Transforming WANs into LANs
Silver Peak's founder and CTO tells how their idea of a WAN appliance came about.
By Doug Dineley, InfoWorld | InfoWorld | Published: 00:55, 29 May 2007
You wouldn't accuse any segment of the high-tech sector of orthodoxy. But even by tech industry standards, the market for WAN acceleration is a wild ride. Just ask Silver Peak Systems' founder and CTO, David Hughes, who says that in the WAN space, sometimes "no" means "yes", late is better than early, and you have to add to subtract.
The game plan for Silver Peak came to Hughes while he was working as an executive in residence at Benchmark Capital. He was taking a close look at the branch office and figuring to build an appliance that would improve the link to the home network. But in his talks with potential customers about the problems they were facing, the feedback he was getting was not what he expected.
"I came from Cisco, so I was thinking about it in terms of augmenting their router," Hughes remembers. "And their reaction was, 'We don't want to add any more boxes in the branch. We're actually trying to get rid of boxes in the branch.'
"The first few times I heard that, it sounded like they didn't like my idea," he adds with a laugh.
But then Hughes had a revelation. Maybe his appliance could help facilitate the consolidation or centralisation that customers were trying to achieve. So he started asking these customers exactly which sorts of boxes were giving them problems. What were they trying to get rid of?
Hughes counts them off: "It was Exchange servers, file servers, or they've got this backup system that's not running properly... those were the headaches in the branch, not the router." If only these sites could rip out those servers and deliver mail and files from the central LAN, life would be much simpler... at least for the IT folks. But would the long-distance links be too slow for end-users?
And that's when Hughes began explaining how he could embed a disk array in his appliance that could store all the data the branch needed locally. Thanks to the magic of disk-based data reduction, combined with protocol optimisations that reduced chattiness and latency over the WAN link, customers wouldn't have to sacrifice performance.
Silver Peak's disk-based data reduction eliminates repetitive data transfers by identifying byte-level patterns of data that have travelled the WAN and serving them locally on subsequent requests. For example, if a user opens a remote file that a co-worker previously downloaded, the entire file could be delivered locally. If the file had been changed in the meantime, then only the new information would make the trip. Naturally, the same principle applies to email, Web apps, and other forms of content.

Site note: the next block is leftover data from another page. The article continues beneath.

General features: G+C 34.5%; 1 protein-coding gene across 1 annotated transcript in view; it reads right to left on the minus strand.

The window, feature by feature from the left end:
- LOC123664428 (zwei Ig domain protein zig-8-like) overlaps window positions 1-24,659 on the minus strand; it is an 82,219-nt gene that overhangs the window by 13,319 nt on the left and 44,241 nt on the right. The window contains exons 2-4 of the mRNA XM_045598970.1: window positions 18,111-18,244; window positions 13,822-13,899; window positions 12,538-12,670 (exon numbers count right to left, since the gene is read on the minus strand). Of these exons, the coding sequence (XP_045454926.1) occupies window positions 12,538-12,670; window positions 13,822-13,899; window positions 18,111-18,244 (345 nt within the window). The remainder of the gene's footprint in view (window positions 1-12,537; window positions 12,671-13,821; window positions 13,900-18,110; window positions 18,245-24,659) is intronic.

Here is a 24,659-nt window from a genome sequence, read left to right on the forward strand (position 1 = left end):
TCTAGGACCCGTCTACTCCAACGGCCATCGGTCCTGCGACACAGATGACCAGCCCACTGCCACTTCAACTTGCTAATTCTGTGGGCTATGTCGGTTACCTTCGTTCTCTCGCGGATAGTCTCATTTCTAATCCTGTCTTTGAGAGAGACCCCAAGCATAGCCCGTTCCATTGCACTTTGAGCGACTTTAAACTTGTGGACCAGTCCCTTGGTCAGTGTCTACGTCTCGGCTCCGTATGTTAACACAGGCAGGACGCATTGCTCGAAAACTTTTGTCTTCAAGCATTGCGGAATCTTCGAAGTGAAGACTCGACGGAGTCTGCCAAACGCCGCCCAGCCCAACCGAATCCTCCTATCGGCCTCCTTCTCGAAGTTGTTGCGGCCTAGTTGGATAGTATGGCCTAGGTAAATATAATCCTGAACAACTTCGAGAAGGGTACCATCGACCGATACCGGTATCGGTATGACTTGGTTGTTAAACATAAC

Once Hughes realised that consolidation was the right focus, he had a second realisation: Think big -- in terms of lots of locations, high bandwidth, and heavy traffic flows.
"If you looked at the typical customers of WAN optimisation equipment at that point, they were people with little links that they were having trouble with," he recalls, noting that these were potential buyers of just two appliances. "But this consolidation, that was big institutions that wanted to centralise hundreds of branches, so scale was going to be very, very important."
And so Silver Peak increasingly focused on building larger boxes and accelerating data movement on large pipes. The emphasis on scalability paid off in more ways than one: Once the product hit the market, Hughes and company discovered that the scale features they had implemented were useful in backup and data replication between data centres. Today, storage applications represent between one-half and two-thirds of Silver Peak's business, Hughes estimates.
Looking ahead, Hughes says the company is sticking to its guns and doubling down on its original bet. "If you think about our road map in general terms, it's about doing what we do faster with more data and doing a better job of data reduction -- taking our technology and pushing it harder."
Thus, Silver Peak continues to carve out a successful niche in the WAN arena with a consolidation story years after pioneers such as Expand Networks, Peribit Networks (since acquired by Juniper) and Packeteer began wrangling over Web app acceleration and link optimisation. One of the latest latecomers to the WAN market, Silver Peak seems to have arrived right on time.